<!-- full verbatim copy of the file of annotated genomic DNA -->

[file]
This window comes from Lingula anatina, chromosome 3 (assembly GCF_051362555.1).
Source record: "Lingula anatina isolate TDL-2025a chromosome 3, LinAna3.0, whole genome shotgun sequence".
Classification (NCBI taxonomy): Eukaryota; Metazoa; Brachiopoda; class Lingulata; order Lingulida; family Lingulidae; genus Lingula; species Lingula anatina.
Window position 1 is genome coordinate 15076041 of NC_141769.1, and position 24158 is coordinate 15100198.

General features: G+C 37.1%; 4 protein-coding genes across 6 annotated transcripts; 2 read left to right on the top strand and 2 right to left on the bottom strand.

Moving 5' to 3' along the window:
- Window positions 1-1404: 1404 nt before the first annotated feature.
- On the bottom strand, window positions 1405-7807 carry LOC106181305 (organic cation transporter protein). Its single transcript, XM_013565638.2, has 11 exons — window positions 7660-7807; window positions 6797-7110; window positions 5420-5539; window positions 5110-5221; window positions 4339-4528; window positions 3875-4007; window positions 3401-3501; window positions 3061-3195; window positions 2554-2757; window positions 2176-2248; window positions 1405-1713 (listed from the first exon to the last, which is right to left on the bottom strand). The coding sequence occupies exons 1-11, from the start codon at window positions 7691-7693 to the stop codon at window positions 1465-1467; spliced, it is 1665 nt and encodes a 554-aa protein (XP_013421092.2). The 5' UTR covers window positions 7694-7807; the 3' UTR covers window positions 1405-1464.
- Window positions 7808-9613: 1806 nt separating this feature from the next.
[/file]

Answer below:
This window comes from Lingula anatina, chromosome 3 (assembly GCF_051362555.1).
Source record: "Lingula anatina isolate TDL-2025a chromosome 3, LinAna3.0, whole genome shotgun sequence".
Classification (NCBI taxonomy): Eukaryota; Metazoa; Brachiopoda; class Lingulata; order Lingulida; family Lingulidae; genus Lingula; species Lingula anatina.
Window position 1 is genome coordinate 15076041 of NC_141769.1, and position 24158 is coordinate 15100198.

General features: G+C 37.1%; 4 protein-coding genes across 6 annotated transcripts; 2 read left to right on the top strand and 2 right to left on the bottom strand.

Moving 5' to 3' along the window:
- Window positions 1-1404: 1404 nt before the first annotated feature.
- On the bottom strand, window positions 1405-7807 carry LOC106181305 (organic cation transporter protein). Its single transcript, XM_013565638.2, has 11 exons — window positions 7660-7807; window positions 6797-7110; window positions 5420-5539; window positions 5110-5221; window positions 4339-4528; window positions 3875-4007; window positions 3401-3501; window positions 3061-3195; window positions 2554-2757; window positions 2176-2248; window positions 1405-1713 (listed from the first exon to the last, which is right to left on the bottom strand). The coding sequence occupies exons 1-11, from the start codon at window positions 7691-7693 to the stop codon at window positions 1465-1467; spliced, it is 1665 nt and encodes a 554-aa protein (XP_013421092.2). The 5' UTR covers window positions 7694-7807; the 3' UTR covers window positions 1405-1464.
- Window positions 7808-9613: 1806 nt separating this feature from the next.